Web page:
Introduced as a resolution to the procedures for managing the  investments of the National Wealth Fund and signed off by the Russian prime minister Mikhail Mishustin on Friday 21 May, the changes will allow the National Wealth Fund to buy and hold gold and other precious metals with the Russian central bank, the Bank of Russia.

In a note accompanying the gold announcement, the Russian government refers to gold as a traditional protective asset, and says that the move to add gold will introduce more diversification into NWF’s investment allocation, while promoting overall safety and profitability for the fund.

Up until now, the National Wealth Fund, through its 2008 investment management decree has been allowed to allocate funds to all main financial asset classes, such as foreign exchange, debt securities of foreign states, debt securities of international financial organizations, managed investment funds, equities, Russian development bank projects, and domestic bank deposits. The latest amendment now adds gold and precious metals to that list.

As the NWF soon will begin to buy and hold gold as part of its investment remit, it will be interesting to watch the NWF’s asset allocation reports, which can be found in the statistics section of the NWF pages of the Russian Ministry of Finance website here.

If this recent news about the NWF investing in gold look familiar, that’s because it is. Back in November 2020, the Russian government proposed a plan to allow the NWF to buy and hold gold, at the time introducing draft legislation for that purpose. It is this draft legislation which has now been signed into law on 21 May by Prime Minister Mikhail Mishustin.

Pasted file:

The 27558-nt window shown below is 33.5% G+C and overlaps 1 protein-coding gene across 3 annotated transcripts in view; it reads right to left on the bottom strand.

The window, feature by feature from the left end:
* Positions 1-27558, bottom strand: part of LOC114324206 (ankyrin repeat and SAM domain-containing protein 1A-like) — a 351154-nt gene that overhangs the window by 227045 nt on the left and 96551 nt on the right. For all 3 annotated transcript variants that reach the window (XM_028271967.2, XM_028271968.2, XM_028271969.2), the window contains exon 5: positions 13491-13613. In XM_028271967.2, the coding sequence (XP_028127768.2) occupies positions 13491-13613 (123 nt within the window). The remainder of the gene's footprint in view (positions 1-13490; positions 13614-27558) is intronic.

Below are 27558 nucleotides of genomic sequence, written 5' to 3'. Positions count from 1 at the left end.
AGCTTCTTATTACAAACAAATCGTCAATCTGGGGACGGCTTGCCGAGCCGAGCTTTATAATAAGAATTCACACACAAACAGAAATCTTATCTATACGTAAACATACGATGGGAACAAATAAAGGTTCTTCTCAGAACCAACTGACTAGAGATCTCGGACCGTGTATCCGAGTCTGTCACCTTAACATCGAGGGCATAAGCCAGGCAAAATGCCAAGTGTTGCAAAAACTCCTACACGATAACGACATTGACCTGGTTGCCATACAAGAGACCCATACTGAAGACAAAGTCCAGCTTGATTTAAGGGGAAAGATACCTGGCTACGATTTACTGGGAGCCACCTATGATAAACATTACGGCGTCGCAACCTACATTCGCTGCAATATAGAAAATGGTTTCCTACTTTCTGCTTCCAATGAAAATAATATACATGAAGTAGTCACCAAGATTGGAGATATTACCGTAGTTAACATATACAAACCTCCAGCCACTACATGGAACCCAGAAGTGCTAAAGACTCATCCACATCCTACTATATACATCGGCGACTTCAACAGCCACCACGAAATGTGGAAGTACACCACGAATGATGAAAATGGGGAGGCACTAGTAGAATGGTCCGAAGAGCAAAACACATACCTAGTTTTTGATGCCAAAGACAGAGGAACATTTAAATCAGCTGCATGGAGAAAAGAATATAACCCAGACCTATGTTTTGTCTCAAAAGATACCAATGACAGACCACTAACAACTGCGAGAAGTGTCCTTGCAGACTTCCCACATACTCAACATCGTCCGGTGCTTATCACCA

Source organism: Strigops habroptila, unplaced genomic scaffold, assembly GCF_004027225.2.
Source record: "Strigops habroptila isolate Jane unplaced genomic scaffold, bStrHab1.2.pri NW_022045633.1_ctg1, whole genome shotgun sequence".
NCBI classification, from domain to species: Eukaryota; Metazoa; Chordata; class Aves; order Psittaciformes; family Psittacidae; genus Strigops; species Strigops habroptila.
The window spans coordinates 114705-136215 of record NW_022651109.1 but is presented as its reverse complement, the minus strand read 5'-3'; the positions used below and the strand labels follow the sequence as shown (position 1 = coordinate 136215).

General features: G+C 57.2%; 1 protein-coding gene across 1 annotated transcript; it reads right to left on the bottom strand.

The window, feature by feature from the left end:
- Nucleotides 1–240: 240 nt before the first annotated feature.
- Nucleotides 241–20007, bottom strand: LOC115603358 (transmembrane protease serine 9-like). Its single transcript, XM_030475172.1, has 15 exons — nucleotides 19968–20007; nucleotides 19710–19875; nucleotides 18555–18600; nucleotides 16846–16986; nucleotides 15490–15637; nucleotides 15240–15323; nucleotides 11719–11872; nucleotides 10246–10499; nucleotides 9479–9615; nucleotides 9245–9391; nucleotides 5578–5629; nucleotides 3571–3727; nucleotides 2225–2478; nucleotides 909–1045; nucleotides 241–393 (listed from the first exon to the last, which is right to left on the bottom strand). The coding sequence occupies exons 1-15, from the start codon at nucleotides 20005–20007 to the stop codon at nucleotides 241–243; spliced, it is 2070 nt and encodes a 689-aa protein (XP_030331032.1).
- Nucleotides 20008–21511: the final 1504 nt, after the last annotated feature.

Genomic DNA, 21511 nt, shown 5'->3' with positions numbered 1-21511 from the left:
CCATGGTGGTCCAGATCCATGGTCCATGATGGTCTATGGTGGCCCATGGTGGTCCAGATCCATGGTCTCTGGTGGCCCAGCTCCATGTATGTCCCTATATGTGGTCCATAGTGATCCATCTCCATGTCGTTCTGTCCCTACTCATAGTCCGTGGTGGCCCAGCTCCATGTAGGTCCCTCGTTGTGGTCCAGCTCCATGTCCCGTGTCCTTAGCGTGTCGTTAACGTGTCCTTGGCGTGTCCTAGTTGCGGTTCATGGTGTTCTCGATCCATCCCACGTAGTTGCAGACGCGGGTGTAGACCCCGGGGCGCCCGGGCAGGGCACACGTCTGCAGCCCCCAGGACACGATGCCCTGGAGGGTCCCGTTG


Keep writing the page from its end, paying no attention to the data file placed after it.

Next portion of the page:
However, nearly a year earlier in December 2019, Russia’s Finance Minister Anton Siluanov had originally raised the idea that the National Wealth Fund should invest in gold, saying at the time that he saw gold “as more sustainable in the long-term than financial assets.”

Meanwhile, the United States Mint issued a statement last week about silver (Source:  https://www.facebook.com/UnitedStatesMint/) (emphasis added):

The United States Mint is committed to providing the best possible online experience to its customers. The global silver shortage has driven demand for many of our bullion and numismatic products to record heights. This level of demand is felt most acutely by the Mint during the initial product release of numismatic items. Most recently in the pre-order window for 2021 Morgan Dollar with Carson City privy mark (21XC) and New Orleans privy mark (21XD), the extraordinary volume of web traffic caused significant numbers of Mint customers to experience website anomalies that resulted in their inability to complete transactions.